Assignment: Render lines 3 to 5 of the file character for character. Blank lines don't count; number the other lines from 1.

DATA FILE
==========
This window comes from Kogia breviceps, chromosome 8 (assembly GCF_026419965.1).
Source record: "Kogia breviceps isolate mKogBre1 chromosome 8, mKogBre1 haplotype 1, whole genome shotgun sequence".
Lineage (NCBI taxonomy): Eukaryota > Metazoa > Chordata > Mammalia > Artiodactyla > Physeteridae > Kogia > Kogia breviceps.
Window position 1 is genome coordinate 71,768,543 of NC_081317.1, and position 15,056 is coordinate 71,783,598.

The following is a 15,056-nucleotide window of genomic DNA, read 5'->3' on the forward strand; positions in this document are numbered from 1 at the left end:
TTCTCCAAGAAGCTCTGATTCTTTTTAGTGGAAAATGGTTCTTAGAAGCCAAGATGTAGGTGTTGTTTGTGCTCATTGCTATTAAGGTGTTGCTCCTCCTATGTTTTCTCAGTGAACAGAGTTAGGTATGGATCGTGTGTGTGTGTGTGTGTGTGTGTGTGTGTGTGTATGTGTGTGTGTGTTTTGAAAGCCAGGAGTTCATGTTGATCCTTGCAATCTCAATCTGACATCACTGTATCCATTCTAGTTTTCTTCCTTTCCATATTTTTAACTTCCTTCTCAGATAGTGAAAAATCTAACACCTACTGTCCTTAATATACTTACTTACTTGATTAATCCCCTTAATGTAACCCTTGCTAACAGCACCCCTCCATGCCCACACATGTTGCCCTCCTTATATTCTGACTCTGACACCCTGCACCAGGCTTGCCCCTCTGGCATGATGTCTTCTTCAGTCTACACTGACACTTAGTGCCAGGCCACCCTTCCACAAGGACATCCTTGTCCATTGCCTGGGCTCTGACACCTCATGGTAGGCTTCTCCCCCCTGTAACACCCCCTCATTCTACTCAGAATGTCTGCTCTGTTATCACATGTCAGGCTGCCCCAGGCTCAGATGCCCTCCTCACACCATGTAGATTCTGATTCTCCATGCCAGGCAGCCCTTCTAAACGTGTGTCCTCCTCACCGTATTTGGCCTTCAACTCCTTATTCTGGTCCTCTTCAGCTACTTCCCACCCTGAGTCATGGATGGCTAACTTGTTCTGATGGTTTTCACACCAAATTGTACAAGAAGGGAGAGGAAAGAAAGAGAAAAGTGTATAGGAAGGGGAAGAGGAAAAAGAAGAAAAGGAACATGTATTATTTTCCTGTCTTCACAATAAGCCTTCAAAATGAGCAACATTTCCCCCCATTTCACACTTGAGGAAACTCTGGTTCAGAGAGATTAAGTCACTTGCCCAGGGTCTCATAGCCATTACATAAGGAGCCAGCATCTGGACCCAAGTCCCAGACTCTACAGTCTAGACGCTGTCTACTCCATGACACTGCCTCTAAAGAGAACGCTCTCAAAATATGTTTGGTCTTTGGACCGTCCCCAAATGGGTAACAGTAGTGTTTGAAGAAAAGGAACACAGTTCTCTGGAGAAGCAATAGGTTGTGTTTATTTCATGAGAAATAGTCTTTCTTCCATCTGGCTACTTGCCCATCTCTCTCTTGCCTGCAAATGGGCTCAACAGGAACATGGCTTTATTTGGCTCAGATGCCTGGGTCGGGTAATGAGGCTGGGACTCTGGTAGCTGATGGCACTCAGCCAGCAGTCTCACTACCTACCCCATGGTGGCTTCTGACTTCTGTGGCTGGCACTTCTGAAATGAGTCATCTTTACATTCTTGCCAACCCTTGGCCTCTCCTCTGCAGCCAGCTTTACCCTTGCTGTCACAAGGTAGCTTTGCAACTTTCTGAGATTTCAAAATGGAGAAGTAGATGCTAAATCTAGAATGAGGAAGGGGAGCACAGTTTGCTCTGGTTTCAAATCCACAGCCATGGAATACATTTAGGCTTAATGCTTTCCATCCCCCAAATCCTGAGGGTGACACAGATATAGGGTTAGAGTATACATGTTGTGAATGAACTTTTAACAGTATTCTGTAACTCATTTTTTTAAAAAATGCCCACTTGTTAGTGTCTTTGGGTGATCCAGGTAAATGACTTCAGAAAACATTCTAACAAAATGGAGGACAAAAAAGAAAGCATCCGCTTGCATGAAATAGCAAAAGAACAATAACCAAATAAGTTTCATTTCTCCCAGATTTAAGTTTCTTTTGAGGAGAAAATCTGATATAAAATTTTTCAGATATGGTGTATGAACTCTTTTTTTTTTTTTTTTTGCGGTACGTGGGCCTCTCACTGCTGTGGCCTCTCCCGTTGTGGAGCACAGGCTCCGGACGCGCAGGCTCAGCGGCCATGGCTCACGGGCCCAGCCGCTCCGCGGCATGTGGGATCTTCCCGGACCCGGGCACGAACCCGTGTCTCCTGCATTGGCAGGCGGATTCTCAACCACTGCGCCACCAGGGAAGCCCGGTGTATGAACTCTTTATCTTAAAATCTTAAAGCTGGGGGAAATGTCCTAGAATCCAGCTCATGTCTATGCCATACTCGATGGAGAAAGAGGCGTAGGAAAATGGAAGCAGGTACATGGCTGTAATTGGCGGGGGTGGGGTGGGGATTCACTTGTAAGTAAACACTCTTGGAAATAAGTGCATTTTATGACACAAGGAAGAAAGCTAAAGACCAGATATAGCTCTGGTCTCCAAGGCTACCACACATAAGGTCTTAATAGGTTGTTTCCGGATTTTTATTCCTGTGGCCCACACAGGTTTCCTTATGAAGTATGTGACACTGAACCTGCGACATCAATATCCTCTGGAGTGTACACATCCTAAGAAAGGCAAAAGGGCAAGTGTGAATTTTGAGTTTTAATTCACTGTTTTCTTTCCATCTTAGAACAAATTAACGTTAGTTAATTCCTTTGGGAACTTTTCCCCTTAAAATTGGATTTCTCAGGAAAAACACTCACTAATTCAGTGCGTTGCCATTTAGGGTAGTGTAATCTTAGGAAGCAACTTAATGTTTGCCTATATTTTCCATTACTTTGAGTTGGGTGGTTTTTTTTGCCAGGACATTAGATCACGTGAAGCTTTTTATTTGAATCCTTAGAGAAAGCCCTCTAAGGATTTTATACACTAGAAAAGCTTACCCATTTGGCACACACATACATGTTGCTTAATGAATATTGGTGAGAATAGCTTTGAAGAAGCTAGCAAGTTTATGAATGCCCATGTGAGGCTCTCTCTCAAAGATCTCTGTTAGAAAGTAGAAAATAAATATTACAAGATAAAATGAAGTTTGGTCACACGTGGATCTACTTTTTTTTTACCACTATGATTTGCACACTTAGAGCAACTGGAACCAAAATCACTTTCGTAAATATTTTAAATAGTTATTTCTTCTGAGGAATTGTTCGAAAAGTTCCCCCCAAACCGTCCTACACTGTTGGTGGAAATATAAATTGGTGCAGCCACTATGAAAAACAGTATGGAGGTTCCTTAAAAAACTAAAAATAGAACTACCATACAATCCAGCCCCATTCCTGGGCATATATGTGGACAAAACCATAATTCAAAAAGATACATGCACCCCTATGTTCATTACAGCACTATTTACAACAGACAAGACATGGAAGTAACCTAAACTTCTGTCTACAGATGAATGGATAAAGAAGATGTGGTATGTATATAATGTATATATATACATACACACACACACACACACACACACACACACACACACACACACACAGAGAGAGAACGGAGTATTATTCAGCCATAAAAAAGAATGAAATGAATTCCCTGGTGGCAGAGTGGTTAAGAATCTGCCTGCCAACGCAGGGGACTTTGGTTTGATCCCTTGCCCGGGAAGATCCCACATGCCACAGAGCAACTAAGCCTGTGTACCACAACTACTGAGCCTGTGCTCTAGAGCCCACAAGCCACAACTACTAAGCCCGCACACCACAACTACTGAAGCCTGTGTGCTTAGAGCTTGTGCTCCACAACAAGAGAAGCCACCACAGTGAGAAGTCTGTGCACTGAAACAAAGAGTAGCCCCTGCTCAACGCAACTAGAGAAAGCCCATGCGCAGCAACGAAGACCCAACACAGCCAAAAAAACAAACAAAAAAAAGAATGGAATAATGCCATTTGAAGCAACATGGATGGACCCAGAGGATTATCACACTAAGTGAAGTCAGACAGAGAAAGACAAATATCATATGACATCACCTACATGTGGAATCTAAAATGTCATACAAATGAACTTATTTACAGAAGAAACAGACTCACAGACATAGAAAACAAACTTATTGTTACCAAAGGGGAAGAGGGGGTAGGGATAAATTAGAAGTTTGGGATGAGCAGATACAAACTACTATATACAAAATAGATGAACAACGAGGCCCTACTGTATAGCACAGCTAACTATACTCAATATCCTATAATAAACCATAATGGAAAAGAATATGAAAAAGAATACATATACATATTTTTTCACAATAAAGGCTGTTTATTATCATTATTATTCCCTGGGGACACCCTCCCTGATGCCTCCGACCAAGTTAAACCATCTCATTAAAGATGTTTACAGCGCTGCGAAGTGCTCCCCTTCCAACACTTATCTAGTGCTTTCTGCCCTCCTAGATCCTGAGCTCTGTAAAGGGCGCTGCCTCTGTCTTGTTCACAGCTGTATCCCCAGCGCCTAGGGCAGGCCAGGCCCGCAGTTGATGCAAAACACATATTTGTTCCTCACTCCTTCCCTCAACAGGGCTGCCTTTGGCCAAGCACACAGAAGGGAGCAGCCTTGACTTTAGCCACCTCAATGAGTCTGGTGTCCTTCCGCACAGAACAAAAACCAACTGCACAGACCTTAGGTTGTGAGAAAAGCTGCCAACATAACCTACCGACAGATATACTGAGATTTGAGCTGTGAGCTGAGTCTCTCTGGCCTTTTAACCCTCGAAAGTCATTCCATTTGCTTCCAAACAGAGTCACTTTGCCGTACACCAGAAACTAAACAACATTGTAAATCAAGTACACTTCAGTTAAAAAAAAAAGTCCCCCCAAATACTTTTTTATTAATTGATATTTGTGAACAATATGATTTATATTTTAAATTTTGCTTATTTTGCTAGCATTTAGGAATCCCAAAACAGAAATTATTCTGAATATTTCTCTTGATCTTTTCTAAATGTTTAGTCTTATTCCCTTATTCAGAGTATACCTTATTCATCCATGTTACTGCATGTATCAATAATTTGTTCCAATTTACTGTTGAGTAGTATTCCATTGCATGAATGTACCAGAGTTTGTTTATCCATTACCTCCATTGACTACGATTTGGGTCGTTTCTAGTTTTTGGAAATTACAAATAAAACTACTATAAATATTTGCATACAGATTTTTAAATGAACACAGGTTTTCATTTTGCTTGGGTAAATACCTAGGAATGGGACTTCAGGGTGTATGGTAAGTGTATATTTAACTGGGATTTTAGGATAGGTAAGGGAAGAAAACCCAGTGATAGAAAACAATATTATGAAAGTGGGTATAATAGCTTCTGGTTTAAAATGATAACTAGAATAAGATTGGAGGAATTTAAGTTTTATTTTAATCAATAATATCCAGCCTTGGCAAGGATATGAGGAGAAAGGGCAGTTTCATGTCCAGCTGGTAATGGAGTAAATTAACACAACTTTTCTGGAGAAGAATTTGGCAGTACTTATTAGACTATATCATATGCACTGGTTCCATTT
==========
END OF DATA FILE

Lineage (NCBI taxonomy): Eukaryota > Metazoa > Chordata > Mammalia > Artiodactyla > Physeteridae > Kogia > Kogia breviceps.
Window position 1 is genome coordinate 71,768,543 of NC_081317.1, and position 15,056 is coordinate 71,783,598.

The following is a 15,056-nucleotide window of genomic DNA, read 5'->3' on the forward strand; positions in this document are numbered from 1 at the left end: